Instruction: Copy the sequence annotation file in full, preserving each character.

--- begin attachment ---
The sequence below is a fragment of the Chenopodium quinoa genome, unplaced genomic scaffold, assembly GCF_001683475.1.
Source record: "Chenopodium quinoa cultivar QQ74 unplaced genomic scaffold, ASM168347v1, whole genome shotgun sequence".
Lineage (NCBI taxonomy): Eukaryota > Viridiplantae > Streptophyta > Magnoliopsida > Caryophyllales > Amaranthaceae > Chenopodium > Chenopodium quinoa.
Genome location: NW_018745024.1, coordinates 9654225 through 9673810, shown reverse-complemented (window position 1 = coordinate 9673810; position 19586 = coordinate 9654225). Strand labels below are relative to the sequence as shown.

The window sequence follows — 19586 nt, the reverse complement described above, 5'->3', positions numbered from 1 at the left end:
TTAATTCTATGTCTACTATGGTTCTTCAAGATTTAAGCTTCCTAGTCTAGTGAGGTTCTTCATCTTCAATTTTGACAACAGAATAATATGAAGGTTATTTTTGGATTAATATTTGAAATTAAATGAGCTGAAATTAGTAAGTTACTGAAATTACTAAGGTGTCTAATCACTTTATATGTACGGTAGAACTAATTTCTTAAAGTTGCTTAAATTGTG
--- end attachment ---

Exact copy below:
The sequence below is a fragment of the Chenopodium quinoa genome, unplaced genomic scaffold, assembly GCF_001683475.1.
Source record: "Chenopodium quinoa cultivar QQ74 unplaced genomic scaffold, ASM168347v1, whole genome shotgun sequence".
Lineage (NCBI taxonomy): Eukaryota > Viridiplantae > Streptophyta > Magnoliopsida > Caryophyllales > Amaranthaceae > Chenopodium > Chenopodium quinoa.
Genome location: NW_018745024.1, coordinates 9654225 through 9673810, shown reverse-complemented (window position 1 = coordinate 9673810; position 19586 = coordinate 9654225). Strand labels below are relative to the sequence as shown.

The window sequence follows — 19586 nt, the reverse complement described above, 5'->3', positions numbered from 1 at the left end:
TTAATTCTATGTCTACTATGGTTCTTCAAGATTTAAGCTTCCTAGTCTAGTGAGGTTCTTCATCTTCAATTTTGACAACAGAATAATATGAAGGTTATTTTTGGATTAATATTTGAAATTAAATGAGCTGAAATTAGTAAGTTACTGAAATTACTAAGGTGTCTAATCACTTTATATGTACGGTAGAACTAATTTCTTAAAGTTGCTTAAATTGTG